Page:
Dr. David Mielke, Retired Dean of the College of Business at Eastern Michigan University
The President unveiled his budget for fiscal year 2015 starting October 1, 2014. His budget calls for an increase in spending and taxes on upper income Americans. New policy goals were not included and instead included many of the measures that he had previously proposed. It did not include any changes to entitlements or any real move to reduce the deficit or any plans to improve the economy. Even though it is an election year and as a result the usual intention to provide spending for critical Congressional elections, should the budget contain overhauls necessary to spur the economy and reduce the debt? Is this budget the “Right Thing to do?” Let’s look at some issues:
1. The President’s framework is constrained by a two year deal on discretionary spending struck in December. Discretionary spending is set at over $1 trillion. The President faces an uphill battle to make any changes to what Congress agreed to and he signed into law.
2. President Obama stated that the federal government has been facing austerity. Is this really the case given that the feds spent $2.98 trillion in 2008 and the proposed budget will spend $1 trillion more in 2015—that is over a third more in just 6 years? How many households have been able to increase their spending by one-third since 2008?
3. The proposed budget increases outlays by nearly $450 billion–over a 10% increase from 2014. The spending equates to 21.4% of GDP, up from 20.8% in 2013. Outlays are expected to increase by another $1 trillion by 2020, much of it fueled by exploding costs of Obamacare. If approved the budget is seen as rising to $6 trillion by 2024, another 50% in less than 10 years.
4. The budget proposes about $1 trillion in new taxes over the next 10 years, with almost all of that coming from higher taxes on estates, business and upper income earners. There would also be limits on tax breaks and creation of what the White House calls a “Fair Share Tax”. That prohibits some earners from lowering their tax rate below a certain level—that is can’t use all the deductions after reaching a certain amount.
5. The White House estimated that its budget would produce a $564 billion gap between revenue and spending, that is increase the debt. The proposed budget increases spending by $450 billion. What if the budget was set at the same amount as this year without the $450 billion increase—would our budget deficit then be only $100 billion? Haven’t other governmental units frozen their budgets at a time of financial stress?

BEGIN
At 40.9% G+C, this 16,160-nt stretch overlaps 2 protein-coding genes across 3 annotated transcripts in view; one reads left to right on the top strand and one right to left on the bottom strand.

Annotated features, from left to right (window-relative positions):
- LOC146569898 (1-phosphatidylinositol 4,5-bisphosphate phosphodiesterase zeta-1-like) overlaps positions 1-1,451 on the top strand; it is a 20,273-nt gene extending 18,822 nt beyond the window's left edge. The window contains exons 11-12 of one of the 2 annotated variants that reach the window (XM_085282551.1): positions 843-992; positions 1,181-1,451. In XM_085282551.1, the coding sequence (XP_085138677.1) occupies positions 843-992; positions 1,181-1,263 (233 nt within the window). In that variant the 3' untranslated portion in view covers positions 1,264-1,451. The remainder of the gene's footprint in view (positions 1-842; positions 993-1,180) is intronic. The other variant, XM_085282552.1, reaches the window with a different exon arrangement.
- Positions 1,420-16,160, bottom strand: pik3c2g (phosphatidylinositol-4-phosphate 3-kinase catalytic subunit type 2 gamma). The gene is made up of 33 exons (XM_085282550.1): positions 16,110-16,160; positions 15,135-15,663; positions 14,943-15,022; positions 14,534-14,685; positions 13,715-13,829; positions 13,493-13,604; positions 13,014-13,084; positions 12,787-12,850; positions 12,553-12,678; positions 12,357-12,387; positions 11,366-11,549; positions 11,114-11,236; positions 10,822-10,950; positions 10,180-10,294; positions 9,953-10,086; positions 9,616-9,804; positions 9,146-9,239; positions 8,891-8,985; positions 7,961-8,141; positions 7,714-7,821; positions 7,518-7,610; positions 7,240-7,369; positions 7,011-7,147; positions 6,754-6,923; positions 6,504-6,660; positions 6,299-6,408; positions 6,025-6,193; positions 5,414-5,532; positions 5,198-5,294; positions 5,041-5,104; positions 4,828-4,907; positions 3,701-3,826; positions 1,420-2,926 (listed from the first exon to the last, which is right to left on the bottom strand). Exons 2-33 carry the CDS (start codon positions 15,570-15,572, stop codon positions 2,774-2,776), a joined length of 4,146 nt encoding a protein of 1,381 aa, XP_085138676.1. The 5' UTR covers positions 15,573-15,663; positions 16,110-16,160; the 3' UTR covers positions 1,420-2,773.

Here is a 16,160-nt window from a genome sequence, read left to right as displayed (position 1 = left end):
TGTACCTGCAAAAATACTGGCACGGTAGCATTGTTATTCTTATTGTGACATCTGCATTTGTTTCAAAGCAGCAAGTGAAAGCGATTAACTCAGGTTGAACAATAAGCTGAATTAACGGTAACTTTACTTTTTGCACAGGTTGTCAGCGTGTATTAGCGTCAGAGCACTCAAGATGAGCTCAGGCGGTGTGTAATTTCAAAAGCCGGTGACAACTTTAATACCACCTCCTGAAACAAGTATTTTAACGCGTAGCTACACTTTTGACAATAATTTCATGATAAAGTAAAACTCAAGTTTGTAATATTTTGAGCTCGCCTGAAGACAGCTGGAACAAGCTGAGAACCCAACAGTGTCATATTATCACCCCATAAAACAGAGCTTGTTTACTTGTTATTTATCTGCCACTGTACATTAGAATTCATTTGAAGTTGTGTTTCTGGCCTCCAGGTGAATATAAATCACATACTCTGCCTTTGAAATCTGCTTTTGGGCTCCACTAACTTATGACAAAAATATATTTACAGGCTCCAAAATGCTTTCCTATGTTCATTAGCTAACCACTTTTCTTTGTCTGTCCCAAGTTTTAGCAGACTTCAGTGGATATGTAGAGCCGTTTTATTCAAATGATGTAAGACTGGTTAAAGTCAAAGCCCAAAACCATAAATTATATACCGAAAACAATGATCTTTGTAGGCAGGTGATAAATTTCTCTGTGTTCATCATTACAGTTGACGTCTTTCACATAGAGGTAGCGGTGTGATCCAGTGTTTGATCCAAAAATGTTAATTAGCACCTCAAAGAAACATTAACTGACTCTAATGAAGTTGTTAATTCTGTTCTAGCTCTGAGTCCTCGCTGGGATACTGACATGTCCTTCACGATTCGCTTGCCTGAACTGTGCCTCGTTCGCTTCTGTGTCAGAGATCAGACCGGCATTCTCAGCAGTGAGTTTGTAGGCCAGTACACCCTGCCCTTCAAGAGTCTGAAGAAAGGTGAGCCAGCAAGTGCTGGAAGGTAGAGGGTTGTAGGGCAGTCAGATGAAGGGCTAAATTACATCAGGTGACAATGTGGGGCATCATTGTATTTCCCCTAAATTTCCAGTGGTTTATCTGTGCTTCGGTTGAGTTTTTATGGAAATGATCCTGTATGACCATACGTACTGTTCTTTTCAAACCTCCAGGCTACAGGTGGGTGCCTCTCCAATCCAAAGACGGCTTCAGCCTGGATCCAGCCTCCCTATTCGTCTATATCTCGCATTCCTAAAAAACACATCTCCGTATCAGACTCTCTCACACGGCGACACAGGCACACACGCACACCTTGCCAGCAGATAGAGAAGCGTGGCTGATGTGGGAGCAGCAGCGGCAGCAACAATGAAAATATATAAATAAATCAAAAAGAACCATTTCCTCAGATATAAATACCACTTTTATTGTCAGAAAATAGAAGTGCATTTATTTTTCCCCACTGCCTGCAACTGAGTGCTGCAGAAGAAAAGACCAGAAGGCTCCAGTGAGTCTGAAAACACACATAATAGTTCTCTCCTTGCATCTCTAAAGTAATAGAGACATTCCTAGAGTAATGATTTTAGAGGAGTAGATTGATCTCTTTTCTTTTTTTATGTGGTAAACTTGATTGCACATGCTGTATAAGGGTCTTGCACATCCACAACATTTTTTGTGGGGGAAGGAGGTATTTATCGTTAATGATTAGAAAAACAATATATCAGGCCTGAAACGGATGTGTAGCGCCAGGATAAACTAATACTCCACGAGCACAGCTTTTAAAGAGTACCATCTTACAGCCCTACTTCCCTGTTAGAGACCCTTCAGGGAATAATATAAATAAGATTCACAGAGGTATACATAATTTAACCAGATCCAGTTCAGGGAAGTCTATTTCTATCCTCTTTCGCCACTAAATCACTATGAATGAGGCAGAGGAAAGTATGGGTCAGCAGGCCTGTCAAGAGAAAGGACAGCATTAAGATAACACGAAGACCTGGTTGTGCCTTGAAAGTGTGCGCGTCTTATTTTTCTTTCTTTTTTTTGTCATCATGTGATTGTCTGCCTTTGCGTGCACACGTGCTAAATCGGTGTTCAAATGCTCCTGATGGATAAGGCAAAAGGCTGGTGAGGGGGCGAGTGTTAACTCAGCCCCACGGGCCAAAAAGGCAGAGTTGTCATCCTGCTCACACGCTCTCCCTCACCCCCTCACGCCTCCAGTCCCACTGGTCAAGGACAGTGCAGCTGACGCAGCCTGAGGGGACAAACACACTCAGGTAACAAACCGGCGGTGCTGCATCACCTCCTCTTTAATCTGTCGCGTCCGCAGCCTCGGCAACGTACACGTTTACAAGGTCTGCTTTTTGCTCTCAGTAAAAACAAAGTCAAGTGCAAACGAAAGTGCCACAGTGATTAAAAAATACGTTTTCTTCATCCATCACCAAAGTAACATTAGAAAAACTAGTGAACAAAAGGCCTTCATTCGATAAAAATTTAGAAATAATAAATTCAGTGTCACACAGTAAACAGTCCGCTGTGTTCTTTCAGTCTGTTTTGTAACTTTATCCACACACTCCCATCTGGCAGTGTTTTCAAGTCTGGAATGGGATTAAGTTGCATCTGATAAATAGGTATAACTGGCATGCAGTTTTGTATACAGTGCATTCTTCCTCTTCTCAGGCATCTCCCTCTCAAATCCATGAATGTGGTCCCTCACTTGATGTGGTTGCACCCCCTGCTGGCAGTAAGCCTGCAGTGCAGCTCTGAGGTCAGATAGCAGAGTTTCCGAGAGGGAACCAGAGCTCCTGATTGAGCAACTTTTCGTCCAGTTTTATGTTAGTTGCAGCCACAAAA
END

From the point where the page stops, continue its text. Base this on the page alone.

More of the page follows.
6. The President again proposes to fund public preschool for every 4 year old and create a new fund to underwrite paid family leave in the states.
7. There’s more money for job training. Didn’t the President ask Joe Biden to form a committee to review the existing 47 federal job training programs in his State of the Union speech? The objective was to eliminate inefficiencies and duplication and he now proposes one more?
8. The budget includes some changes to entitlement programs such as Medicare and Social Security, but stops well short of structural changes. He abandoned his earlier proposal to change the computation for cost of living adjustments for social security. Spending on entitlements are expected to reach 36% of spending in 2015 and 40% of spending in 2024.
9. The budget estimates interest paid on federal debt will more than triple in the next 10 years, from $251 billion in 2015 to $886 billion in 2024, as interest rates rise and the debt continues to grow. Yet there is no attempt to reduce the debt?
10. Millions of Americans already pay no income taxes, and Mr. Obama would take more of them off the rolls by expanding the Earned Income Tax Credit. to 13.5 million childless Americans–at a cost of $60 billion over 10 years. These credits are refundable which means you get a check even if you have no net tax liability. The Inspector General’s office estimates that the current program loses at least $11 billion a year due to improper payments. Eliminating the fraud would provide more than enough to make these changes and still reduce the budget impact.
11. The budget also includes new spending for research, alternative energy, infrastructure construction and the National park system.
It is an election year and there is concern that the Democrats might lose the Senate and be unable to regain the majority in the House. Is this budget poised to be the basis for the campaigns this year? Is this the Democrats best approach to change the debate from Obamacare and return to the historical approach of tax and spend—again?